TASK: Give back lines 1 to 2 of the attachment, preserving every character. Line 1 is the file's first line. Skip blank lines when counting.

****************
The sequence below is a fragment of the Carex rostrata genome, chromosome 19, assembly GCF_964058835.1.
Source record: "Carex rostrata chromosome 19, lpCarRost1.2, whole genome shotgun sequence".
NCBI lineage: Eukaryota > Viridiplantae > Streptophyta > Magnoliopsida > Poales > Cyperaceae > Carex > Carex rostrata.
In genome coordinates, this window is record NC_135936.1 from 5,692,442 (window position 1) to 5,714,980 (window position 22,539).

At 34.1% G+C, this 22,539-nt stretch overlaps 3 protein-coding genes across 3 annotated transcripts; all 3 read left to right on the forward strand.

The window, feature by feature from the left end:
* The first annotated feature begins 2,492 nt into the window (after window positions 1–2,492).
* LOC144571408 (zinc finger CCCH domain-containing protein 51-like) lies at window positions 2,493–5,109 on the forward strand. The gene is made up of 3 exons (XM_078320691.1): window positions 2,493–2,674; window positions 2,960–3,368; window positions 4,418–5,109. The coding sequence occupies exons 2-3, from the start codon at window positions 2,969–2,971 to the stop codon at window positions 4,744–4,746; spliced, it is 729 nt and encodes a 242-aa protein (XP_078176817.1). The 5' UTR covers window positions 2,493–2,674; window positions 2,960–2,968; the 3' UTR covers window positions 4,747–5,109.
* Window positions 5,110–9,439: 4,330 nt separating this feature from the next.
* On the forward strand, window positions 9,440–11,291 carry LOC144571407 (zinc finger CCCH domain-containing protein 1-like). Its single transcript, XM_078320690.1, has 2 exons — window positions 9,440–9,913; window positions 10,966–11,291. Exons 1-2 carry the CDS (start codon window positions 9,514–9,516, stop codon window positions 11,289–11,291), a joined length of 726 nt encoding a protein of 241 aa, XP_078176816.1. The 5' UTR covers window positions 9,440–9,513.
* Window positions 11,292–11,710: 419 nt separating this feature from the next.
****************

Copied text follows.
The sequence below is a fragment of the Carex rostrata genome, chromosome 19, assembly GCF_964058835.1.
Source record: "Carex rostrata chromosome 19, lpCarRost1.2, whole genome shotgun sequence".